How much should local police cooperate with federal immigration authorities?

Sheriff Don Barnes says he doesn’t send his deputies into communities to do immigration enforcement themselves. But he defends his department’s practice of facilitating a handoff of inmates with immigration holds to federal authorities.

Roberto Herrera, a local resident who works with Resilience OC, says that kind of handoff also creates a ripple effect throughout local communities that oftentimes destabilizes families.

“Where the law allows, we do cooperate with ICE in the [jail] custody setting to address shared threats and prevent those who have committed violent crimes – as designated within [state] law – from entering our neighborhoods,” Barnes said Tuesday.

But for other residents, there are major problems with where these people are sent.

“The Orange County Sheriff’s Department has been complicit in putting community members in danger, by placing them in cages in immigration detention centers to contract Covid-19,” said Ana Ramirez, one of several public speakers at the forum who criticized the transfers.

This debate happens every year in Orange County since 2018, under a state law called the TRUTH Act, which requires a public discussion of cooperation between local law enforcement and federal immigration authorities.

The first year supervisors were required to hold the hearing, they didn’t say anything. This year, Barnes engaged publicly, while the supervisors again said nothing about the issue one way or the other.

During the public hearing, immigration activists pointed to state data they said showed the Orange County Sheriff’s Department transferred more inmates to U.S. Immigration and Customs Enforcement than any other California county in 2019.

The Orange County Response Network protest outside the Orange County Board of Supervisors on Dec. 8, 2020.

Ramirez and other activists pointed to a coronavirus outbreak in recent months at the nearest large ICE detention center in Adelanto, where at least 147 detainees have tested positive.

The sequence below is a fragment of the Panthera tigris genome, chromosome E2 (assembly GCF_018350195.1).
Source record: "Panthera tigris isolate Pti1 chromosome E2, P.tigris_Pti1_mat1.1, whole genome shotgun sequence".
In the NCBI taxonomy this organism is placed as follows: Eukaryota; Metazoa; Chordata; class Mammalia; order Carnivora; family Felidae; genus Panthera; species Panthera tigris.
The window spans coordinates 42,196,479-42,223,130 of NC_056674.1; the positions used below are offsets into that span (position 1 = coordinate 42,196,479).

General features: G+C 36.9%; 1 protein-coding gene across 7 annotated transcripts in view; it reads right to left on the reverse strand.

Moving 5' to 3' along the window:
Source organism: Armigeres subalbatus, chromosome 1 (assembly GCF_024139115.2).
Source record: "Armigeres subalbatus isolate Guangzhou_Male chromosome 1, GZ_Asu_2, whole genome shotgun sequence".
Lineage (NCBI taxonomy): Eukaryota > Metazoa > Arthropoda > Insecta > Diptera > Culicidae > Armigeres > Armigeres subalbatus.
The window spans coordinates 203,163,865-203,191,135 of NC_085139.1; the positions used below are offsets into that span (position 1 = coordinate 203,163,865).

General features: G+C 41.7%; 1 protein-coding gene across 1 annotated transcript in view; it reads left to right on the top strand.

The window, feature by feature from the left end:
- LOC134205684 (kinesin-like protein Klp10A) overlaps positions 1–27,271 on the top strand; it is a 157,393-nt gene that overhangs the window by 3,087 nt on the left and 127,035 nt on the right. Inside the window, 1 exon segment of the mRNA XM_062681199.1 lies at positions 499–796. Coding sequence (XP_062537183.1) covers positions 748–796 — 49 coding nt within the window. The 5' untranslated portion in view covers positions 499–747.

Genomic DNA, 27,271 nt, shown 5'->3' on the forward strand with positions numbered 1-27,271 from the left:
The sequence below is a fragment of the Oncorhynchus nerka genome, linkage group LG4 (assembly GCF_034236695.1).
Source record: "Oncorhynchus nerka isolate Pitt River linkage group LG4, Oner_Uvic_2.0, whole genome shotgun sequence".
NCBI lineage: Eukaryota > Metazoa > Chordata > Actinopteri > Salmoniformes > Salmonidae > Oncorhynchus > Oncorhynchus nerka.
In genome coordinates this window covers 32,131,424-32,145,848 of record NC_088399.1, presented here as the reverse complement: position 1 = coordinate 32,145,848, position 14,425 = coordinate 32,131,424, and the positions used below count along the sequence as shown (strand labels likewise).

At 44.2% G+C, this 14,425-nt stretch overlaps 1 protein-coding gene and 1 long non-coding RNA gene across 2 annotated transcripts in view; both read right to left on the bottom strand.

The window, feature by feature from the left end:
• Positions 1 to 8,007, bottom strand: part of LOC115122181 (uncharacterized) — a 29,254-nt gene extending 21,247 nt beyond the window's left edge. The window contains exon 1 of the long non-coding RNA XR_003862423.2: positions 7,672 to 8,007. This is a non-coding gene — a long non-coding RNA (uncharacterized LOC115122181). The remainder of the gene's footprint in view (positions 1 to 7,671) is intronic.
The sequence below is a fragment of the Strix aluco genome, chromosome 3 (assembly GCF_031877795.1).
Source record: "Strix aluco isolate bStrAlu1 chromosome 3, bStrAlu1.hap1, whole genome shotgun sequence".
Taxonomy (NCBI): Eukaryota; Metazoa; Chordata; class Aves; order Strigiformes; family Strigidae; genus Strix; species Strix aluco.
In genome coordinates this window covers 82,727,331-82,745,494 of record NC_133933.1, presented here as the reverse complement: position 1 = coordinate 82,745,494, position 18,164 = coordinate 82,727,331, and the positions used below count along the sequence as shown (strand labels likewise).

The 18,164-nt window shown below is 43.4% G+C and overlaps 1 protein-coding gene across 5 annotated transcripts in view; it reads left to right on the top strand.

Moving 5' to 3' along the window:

Barnes “continues to transfer people even during the pandemic,” said Herrera, who called Barnes “deporter in chief” at the hearing. 

Barnes defends these transfers as lawful and important for public safety.

In 2019, the Sheriff’s Department transferred 492 inmates to ICE custody whose criminal convictions met the required threshold under state law, he added.

State law prohibited the department from telling ICE about another 1,015 inmates whom ICE had issued “detainers” for alleged immigration violations, according to the sheriff.

“Unfortunately, of the 1,015 inmates with ICE detainers who were released back into the community, 238 were re-arrested in 2019 in Orange County and returned to Orange County jail for crimes including assault and battery, rape, robbery and other serious offenses,” he added.

Barnes has emphasized deputies do not conduct immigration enforcement on the streets of Orange County, and that the department fully complies with the TRUST Act, a state law that prohibits law enforcement from holding inmates past their normal release date unless they were convicted of a specified “serious or violent felony.”

“We do not perform immigration activities within the public as part of our law enforcement duties when serving the public in a law enforcement capacity,” Barnes said Tuesday.

“In carrying out our duties, we do not ask for the immigration status of suspects, witnesses or those who call to report crimes.”

Activists called for a moratorium stopping the transfer of Orange County inmates to ICE, which did not receive a response from officials.

“ICE has failed miserably and has allowed the virus to spread to community members currently detained,” said Anaheim resident Pat Davis, through written comments read aloud at the forum.

Going forward, Barnes said he will keep advocating for lawmakers to remove barriers blocking law enforcement agencies from communicating with each other.

Nick Gerda covers county government for Voice of OC. You can contact him at

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